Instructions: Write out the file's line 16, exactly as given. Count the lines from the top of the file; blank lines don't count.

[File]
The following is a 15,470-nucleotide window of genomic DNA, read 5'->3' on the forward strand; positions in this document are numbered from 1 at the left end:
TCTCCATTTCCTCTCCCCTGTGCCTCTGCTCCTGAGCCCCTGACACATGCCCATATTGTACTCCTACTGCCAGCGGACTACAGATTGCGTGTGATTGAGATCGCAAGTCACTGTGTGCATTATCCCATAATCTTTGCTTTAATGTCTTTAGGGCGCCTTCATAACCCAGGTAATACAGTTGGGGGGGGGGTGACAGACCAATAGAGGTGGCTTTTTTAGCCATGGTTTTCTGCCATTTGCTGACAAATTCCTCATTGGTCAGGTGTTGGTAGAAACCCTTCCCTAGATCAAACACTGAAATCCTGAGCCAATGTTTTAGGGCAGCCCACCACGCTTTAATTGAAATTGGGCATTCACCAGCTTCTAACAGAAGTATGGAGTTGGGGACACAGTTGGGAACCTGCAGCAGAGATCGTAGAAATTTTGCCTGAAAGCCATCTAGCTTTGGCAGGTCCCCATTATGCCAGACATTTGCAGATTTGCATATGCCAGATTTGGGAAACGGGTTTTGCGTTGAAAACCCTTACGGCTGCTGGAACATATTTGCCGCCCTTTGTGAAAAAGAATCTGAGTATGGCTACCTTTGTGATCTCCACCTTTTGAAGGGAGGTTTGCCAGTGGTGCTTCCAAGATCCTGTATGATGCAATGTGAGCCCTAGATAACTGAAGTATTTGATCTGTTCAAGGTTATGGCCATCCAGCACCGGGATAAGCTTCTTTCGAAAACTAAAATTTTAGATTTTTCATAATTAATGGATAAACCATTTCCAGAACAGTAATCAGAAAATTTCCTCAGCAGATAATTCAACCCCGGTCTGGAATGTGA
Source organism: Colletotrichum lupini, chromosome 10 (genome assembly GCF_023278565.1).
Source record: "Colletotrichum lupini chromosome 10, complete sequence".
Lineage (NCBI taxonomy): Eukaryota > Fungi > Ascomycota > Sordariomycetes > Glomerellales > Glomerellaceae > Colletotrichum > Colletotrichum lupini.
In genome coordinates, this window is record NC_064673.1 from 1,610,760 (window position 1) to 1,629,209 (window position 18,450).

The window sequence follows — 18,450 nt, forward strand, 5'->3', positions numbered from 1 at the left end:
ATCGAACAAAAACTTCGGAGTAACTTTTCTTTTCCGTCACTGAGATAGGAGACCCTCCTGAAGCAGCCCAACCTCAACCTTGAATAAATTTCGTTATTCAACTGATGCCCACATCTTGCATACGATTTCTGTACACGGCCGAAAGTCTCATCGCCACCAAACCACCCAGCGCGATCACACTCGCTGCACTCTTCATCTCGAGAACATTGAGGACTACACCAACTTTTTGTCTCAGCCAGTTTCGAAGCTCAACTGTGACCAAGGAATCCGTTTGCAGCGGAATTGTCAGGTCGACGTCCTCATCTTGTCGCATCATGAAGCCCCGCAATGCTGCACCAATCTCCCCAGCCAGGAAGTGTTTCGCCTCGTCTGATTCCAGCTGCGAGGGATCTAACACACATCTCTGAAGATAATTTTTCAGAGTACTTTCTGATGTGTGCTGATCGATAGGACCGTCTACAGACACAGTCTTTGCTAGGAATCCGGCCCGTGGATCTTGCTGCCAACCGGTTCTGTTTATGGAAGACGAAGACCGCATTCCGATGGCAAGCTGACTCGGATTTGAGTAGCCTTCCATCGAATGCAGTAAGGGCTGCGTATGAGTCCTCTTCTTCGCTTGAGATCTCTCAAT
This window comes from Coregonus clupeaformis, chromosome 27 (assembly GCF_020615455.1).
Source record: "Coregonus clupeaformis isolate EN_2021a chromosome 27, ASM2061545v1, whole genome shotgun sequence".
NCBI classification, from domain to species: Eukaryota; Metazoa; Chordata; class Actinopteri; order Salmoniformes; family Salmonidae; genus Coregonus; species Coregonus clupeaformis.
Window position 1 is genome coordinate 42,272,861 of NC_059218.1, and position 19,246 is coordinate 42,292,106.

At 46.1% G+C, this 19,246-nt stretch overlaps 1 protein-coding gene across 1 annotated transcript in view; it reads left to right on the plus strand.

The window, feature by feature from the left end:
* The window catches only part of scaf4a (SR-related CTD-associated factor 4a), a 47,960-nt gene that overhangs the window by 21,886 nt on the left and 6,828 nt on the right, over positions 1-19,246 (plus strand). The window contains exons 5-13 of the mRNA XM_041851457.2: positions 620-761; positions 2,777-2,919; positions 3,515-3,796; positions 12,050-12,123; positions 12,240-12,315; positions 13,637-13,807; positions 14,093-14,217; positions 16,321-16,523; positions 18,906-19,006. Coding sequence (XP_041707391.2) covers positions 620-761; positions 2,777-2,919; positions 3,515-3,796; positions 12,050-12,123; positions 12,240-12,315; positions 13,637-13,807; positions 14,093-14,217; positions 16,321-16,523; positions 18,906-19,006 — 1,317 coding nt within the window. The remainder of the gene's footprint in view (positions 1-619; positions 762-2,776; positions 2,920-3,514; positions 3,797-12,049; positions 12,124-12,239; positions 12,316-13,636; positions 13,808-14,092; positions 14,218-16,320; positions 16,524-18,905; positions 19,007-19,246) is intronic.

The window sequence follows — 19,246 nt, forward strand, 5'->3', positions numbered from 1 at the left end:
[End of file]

The window sequence follows — 19,246 nt, forward strand, 5'->3', positions numbered from 1 at the left end: